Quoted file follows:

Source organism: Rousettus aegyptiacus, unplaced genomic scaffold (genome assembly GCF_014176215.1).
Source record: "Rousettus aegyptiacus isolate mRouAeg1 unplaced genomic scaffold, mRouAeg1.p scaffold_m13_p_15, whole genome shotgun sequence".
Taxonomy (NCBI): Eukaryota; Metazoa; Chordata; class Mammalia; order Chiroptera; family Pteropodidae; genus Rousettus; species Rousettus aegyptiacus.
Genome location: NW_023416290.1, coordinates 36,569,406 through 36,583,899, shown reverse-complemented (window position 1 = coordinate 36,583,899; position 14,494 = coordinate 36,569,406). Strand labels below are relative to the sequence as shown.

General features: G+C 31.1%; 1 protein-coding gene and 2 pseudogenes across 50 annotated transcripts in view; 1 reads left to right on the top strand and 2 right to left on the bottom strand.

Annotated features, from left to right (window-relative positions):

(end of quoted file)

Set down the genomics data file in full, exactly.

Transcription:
Source organism: Rousettus aegyptiacus, unplaced genomic scaffold (genome assembly GCF_014176215.1).
Source record: "Rousettus aegyptiacus isolate mRouAeg1 unplaced genomic scaffold, mRouAeg1.p scaffold_m13_p_15, whole genome shotgun sequence".
Taxonomy (NCBI): Eukaryota; Metazoa; Chordata; class Mammalia; order Chiroptera; family Pteropodidae; genus Rousettus; species Rousettus aegyptiacus.
Genome location: NW_023416290.1, coordinates 36,569,406 through 36,583,899, shown reverse-complemented (window position 1 = coordinate 36,583,899; position 14,494 = coordinate 36,569,406). Strand labels below are relative to the sequence as shown.

General features: G+C 31.1%; 1 protein-coding gene and 2 pseudogenes across 50 annotated transcripts in view; 1 reads left to right on the top strand and 2 right to left on the bottom strand.

Annotated features, from left to right (window-relative positions):